Focusing on the Positives, Balancing, & Linking to Others
Everyone has made adjustments this year, and almost all of us have faced new challenges unimaginable only 6 months ago. As we say goodbye to summer and welcome fall, rather than dwell on the negatives in these troubling times, I prefer to focus on the positives:
Technology: I’ve learned to use Zoom (I suspect you have, too), and have used it, FaceTime, and Skype to achieve my goals and stay in touch with colleagues and family members. I’ve also gotten better at ordering online—not just “essentials,” but everything from clothing and makeup, to greeting cards and gifts.
Productivity: I’ve organized and streamlined my work, become more disciplined working from home (which I did before the pandemic), and been more productive.
Health: I’ve become more concerned and more appreciative of a clean, tidy, and healthy environment at home. Through the lockdown and afterward, I’ve focused on and kept up with daily exercise and healthy eating habits.
Books and Television: I’ve read more, and watched more good television programming. Three that I’ve recently seen are The Village on Britbox, Peaky Blinders on Netflix (both of which take place about 100 years ago), and The Americans on Amazon Prime (set in the early 1980s).
I recently devoured 2 books that weren’t on this year’s to-read list: Calypso by David Sedaris, and Just Mercy by Bryan Stevenson. Both authors are close to my age, and I can relate to much of what each describes in their very different books. Just Mercy is timely, and deeply moving. Calypso is classic Sedaris. Either you like his sense of humor or you don’t—and I do.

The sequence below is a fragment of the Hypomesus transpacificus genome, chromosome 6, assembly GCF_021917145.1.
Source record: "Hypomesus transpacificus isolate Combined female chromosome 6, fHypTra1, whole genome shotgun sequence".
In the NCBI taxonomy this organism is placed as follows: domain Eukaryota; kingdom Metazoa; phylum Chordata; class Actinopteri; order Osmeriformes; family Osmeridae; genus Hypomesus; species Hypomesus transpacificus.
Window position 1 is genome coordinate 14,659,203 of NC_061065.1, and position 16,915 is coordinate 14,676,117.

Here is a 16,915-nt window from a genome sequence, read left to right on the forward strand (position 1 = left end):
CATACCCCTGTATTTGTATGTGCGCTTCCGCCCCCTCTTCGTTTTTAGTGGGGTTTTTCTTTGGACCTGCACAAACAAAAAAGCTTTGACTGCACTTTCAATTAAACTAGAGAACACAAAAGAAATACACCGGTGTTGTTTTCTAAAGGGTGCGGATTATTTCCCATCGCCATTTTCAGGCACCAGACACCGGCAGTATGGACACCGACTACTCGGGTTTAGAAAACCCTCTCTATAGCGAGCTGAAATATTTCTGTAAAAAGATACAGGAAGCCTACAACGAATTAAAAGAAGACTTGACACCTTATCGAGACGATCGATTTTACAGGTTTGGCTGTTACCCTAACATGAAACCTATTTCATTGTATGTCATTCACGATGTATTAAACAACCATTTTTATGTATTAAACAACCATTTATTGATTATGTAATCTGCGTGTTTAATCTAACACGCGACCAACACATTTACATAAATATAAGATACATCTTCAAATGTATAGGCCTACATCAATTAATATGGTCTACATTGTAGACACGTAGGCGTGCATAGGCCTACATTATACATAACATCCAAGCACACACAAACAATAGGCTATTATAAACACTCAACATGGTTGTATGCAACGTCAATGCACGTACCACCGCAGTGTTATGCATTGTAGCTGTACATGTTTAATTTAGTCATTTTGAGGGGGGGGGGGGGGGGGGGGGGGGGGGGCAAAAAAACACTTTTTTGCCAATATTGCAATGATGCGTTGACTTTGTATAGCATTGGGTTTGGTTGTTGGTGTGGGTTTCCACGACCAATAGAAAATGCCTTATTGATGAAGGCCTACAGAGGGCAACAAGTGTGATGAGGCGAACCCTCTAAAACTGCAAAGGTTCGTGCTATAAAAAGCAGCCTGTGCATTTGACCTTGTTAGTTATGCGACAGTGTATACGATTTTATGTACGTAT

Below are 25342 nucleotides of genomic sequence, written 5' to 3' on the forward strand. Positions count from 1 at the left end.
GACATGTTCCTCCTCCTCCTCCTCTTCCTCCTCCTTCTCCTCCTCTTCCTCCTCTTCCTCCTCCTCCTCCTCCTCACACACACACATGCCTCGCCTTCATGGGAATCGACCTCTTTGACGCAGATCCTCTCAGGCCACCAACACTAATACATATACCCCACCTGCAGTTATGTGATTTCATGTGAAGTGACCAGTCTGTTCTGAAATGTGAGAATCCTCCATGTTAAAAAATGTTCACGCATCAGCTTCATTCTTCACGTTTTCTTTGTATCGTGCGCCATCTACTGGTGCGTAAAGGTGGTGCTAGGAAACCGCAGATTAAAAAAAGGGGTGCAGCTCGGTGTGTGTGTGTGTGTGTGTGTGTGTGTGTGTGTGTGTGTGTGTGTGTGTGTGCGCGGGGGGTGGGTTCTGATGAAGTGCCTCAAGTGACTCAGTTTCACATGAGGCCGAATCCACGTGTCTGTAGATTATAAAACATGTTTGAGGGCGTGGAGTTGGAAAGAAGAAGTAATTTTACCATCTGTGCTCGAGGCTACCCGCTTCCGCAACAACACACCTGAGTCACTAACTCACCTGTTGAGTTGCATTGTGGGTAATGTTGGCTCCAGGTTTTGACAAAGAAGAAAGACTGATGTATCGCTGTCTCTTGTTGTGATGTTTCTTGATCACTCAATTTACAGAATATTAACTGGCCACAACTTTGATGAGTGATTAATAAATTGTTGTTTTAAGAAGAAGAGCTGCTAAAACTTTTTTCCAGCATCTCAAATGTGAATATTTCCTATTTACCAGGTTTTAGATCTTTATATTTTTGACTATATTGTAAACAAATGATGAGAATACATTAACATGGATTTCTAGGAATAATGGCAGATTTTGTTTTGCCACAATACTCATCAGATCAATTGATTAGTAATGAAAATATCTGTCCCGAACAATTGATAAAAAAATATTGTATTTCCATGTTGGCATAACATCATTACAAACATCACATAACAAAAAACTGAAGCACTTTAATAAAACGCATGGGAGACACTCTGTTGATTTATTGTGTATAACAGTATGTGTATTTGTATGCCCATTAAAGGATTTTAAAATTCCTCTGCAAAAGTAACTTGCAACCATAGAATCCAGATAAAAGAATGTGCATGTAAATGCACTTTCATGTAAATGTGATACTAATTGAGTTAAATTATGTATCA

Relationships: I’ve spent more time with my immediate family and husband, and have strengthened relationships with friends and family.
And through serendipity and social media, I’ve reconnected with a girlfriend from my elementary and high school days, with whom I sadly lost touch, decades ago! She and I have braved the reopening this summer, meeting 3 times for long lunches on terraces at local restaurants.
For me, it felt like picking up where we left off, talking about memories, friends in common, and what life was like back then and how much simpler it was. She even remembered who my school crush was, and who my characters were in the “novels” we both wrote for English class in the 7th grade. This summer, she read 3 of my 4 books and posted online reviews!
I feel blessed to have reconnected, but sorry that we missed out on so much time with no contact. But because I graduated a year early, we ended up in different class years, and back then, if you forgot your friend’s parents’ address, it was easy to lose touch. Long distance calls were expensive, and leaving messages was impossible.
Fast forward to 2020. Social media is here to stay, and is something I strive to balance and use effectively, but not overdo. If you have a business or product and you’re on Instagram (which I highly recommend, in addition to Facebook), I urge you to add Linktree to your Bio. It’s free, and provides links to your website, news, blog posts, videos, social media pages…and anything else you’d like to publicize. Mention it when you post related images so followers can quickly access your info.
Last fall at a conference in Dallas, I filmed a one minute video on “Social Media and Marketing for Authors” for mystery writers’ organization “Sisters in Crime.” It’s listed on my Linktree menu. It’s about my use of social media to reach readers, and my in-person efforts to connect through networking—something I hope to recommence in 2021!